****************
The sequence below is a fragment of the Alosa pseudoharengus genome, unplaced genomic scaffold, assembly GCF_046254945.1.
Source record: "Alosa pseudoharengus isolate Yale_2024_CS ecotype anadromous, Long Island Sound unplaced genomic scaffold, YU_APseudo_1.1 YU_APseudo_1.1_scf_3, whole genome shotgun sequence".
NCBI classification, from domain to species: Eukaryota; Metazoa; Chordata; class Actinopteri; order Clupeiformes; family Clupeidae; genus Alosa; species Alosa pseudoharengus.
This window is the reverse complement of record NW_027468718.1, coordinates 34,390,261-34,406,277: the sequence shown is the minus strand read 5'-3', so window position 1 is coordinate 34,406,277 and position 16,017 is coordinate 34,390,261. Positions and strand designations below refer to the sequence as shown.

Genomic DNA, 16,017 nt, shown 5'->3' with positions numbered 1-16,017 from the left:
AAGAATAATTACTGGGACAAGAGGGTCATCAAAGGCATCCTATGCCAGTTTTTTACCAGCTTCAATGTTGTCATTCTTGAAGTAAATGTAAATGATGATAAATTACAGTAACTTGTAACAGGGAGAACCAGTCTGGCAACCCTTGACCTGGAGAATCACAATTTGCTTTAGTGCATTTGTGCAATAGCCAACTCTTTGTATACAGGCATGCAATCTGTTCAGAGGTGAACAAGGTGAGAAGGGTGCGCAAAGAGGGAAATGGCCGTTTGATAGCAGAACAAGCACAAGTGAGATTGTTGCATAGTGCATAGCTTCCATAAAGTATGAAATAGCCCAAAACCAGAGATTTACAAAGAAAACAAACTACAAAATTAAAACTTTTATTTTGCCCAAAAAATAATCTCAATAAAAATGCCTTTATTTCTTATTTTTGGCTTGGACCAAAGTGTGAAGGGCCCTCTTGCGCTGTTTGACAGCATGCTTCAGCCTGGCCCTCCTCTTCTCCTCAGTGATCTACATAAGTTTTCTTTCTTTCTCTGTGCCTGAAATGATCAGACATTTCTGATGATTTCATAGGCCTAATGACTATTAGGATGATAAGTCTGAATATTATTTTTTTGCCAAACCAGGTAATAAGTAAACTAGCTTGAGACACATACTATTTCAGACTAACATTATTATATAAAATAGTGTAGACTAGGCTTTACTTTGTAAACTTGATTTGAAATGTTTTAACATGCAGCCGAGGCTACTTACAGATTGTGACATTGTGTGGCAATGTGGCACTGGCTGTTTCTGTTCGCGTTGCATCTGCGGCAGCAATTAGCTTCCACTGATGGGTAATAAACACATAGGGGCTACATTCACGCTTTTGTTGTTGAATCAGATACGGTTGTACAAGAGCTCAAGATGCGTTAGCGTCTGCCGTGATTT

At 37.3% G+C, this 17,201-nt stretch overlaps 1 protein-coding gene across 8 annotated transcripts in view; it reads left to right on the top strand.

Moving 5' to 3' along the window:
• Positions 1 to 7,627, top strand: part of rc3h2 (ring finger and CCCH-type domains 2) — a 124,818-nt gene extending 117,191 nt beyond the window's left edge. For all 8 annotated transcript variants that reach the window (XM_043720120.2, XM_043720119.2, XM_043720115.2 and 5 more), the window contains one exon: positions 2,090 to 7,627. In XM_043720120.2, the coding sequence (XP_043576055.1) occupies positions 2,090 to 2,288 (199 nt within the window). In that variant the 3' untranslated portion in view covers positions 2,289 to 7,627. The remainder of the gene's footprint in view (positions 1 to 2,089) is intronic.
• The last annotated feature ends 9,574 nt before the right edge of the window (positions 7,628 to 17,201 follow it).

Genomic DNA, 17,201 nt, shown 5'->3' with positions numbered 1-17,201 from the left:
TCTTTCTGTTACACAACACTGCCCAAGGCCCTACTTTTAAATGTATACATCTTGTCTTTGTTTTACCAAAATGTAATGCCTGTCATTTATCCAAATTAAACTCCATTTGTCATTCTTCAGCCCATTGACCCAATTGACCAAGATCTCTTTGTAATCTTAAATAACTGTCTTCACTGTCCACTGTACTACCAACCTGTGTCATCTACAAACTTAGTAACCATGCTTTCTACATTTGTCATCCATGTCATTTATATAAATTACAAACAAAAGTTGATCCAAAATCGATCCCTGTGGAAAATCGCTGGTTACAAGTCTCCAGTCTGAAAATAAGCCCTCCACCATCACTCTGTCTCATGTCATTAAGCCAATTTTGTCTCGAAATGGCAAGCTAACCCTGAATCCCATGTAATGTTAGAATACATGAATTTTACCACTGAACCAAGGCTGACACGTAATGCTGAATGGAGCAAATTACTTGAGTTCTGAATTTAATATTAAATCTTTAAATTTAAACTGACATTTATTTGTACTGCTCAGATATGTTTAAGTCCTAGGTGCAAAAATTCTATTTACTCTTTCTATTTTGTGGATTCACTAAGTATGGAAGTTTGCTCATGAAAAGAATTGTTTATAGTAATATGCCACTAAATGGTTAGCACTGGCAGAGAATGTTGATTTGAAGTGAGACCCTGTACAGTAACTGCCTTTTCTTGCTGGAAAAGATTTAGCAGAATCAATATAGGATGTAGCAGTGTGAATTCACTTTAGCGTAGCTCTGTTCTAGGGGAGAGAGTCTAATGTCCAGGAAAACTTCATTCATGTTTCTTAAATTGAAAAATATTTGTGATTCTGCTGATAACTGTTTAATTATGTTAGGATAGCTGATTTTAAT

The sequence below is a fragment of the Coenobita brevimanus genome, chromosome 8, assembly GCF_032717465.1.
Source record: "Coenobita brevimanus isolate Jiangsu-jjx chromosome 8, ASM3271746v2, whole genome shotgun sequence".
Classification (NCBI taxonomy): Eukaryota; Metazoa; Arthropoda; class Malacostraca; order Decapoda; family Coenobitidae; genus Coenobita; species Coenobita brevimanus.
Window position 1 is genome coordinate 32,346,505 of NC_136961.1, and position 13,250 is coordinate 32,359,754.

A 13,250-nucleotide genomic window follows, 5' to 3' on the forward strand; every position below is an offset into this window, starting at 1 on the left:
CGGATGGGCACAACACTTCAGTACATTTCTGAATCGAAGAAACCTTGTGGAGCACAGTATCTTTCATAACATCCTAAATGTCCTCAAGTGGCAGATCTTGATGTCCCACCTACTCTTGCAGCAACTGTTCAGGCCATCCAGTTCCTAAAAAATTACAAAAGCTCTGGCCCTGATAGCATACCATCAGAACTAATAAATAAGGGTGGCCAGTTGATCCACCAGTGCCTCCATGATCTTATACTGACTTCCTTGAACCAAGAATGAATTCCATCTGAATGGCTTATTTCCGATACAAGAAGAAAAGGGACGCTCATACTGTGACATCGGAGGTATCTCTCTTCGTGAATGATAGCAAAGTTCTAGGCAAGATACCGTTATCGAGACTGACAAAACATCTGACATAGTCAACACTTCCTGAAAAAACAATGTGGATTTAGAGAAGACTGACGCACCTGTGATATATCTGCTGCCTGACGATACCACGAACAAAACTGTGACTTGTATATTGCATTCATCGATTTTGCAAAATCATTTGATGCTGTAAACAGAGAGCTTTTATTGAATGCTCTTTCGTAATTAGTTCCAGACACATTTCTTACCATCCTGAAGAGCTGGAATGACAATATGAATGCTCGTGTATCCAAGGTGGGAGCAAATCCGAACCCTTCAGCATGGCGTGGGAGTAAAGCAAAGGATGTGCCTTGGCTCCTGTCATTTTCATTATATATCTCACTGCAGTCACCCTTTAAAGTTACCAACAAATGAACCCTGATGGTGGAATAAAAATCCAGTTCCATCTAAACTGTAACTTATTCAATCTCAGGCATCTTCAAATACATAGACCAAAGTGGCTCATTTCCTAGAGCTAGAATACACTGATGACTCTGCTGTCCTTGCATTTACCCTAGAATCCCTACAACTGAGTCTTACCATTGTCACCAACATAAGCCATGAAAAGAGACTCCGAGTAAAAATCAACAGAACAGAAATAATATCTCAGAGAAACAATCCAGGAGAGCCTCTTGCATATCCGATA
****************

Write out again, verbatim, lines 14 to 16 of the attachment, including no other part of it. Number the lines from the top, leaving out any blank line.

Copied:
Source record: "Coenobita brevimanus isolate Jiangsu-jjx chromosome 8, ASM3271746v2, whole genome shotgun sequence".
Classification (NCBI taxonomy): Eukaryota; Metazoa; Arthropoda; class Malacostraca; order Decapoda; family Coenobitidae; genus Coenobita; species Coenobita brevimanus.
Window position 1 is genome coordinate 32,346,505 of NC_136961.1, and position 13,250 is coordinate 32,359,754.